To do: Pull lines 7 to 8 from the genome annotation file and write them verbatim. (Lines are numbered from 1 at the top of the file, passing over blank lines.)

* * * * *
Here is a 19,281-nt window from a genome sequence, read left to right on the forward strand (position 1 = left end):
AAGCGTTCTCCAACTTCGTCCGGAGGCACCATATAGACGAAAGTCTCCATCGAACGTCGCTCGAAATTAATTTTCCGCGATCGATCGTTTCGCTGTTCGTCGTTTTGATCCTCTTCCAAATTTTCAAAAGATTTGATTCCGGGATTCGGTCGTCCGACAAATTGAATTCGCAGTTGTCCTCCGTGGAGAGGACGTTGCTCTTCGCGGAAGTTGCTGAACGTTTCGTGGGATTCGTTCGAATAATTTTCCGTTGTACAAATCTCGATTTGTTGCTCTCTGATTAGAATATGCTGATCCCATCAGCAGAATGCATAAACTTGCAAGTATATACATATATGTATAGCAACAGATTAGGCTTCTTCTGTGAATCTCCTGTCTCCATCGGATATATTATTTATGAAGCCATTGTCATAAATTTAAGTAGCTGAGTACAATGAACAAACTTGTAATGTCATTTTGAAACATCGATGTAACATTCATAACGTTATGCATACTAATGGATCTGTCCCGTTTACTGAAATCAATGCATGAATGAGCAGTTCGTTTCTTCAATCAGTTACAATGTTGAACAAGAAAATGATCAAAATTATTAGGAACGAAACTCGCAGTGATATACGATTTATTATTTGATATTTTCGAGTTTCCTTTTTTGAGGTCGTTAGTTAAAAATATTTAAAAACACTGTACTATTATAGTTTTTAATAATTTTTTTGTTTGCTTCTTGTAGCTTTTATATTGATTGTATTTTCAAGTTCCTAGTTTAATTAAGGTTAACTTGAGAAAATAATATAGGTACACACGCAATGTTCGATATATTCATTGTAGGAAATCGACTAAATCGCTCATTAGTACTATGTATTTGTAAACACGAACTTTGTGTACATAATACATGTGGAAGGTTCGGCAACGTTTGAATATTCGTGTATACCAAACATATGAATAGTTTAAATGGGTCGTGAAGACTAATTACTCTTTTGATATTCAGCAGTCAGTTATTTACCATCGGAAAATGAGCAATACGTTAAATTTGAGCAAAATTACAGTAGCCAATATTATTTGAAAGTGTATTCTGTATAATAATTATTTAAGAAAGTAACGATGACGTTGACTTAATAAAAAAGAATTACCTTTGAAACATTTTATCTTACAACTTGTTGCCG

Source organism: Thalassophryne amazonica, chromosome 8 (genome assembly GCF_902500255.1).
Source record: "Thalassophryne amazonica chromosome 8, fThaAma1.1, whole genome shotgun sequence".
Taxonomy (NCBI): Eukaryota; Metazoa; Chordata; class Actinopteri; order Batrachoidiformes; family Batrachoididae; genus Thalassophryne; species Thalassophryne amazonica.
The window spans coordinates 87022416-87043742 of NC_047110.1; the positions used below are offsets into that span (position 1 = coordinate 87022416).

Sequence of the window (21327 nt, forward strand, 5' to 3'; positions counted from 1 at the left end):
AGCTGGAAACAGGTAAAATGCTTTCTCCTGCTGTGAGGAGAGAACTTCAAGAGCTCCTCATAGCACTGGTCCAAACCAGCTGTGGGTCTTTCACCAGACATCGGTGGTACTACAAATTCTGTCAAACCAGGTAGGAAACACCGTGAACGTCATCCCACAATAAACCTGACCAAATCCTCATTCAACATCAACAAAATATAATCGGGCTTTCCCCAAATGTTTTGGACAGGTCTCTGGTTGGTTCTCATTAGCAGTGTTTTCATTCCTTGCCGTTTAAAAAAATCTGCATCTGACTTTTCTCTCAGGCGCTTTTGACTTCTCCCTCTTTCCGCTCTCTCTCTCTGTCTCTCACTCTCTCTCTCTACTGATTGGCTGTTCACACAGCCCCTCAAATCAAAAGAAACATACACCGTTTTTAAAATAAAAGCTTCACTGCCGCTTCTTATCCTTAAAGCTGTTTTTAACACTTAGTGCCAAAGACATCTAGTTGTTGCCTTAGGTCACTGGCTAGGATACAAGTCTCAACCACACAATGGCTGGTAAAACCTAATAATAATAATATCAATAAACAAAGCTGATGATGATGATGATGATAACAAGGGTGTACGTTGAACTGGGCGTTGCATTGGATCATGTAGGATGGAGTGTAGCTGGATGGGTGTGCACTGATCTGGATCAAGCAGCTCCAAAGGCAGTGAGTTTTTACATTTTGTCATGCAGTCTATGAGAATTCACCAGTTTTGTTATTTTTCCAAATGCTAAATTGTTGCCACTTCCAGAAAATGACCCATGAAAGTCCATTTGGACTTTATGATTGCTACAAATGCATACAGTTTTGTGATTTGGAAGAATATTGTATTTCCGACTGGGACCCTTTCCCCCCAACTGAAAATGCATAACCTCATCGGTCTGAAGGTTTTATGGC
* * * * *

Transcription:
Sequence of the window (21327 nt, forward strand, 5' to 3'; positions counted from 1 at the left end):
AGCTGGAAACAGGTAAAATGCTTTCTCCTGCTGTGAGGAGAGAACTTCAAGAGCTCCTCATAGCACTGGTCCAAACCAGCTGTGGGTCTTTCACCAGACATCGGTGGTACTACAAATTCTGTCAAACCAGGTAGGAAACACCGTGAACGTCATCCCACAATAAACCTGACCAAATCCTCATTCAACATCAACAAAATATAATCGGGCTTTCCCCAAATGTTTTGGACAGGTCTCTGGTTGGTTCTCATTAGCAGTGTTTTCATTCCTTGCCGTTTAAAAAAATCTGCATCTGACTTTTCTCTCAGGCGCTTTTGACTTCTCCCTCTTTCCGCTCTCTCTCTCTGTCTCTCACTCTCTCTCTCTACTGATTGGCTGTTCACACAGCCCCTCAAATCAAAAGAAACATACACCGTTTTTAAAATAAAAGCTTCACTGCCGCTTCTTATCCTTAAAGCTGTTTTTAACACTTAGTGCCAAAGACATCTAGTTGTTGCCTTAGGTCACTGGCTAGGATACAAGTCTCAACCACACAATGGCTGGTAAAACCTAATAATAATAATATCAATAAACAAAGCTGATGATGATGATGATGATAACAAGGGTGTACGTTGAACTGGGCGTTGCATTGGATCATGTAGGATGGAGTGTAGCTGGATGGGTGTGCACTGATCTGGATCAAGCAGCTCCAAAGGCAGTGAGTTTTTACATTTTGTCATGCAGTCTATGAGAATTCACCAGTTTTGTTATTTTTCCAAATGCTAAATTGTTGCCACTTCCAGAAAATGACCCATGAAAGTCCATTTGGACTTTATGATTGCTACAAATGCATACAGTTTTGTGATTTGGAAGAATATTGTATTTCCGACTGGGACCCTTTCCCCCCAACTGAAAATGCATAACCTCATCGGTCTGAAGGTTTTATGGC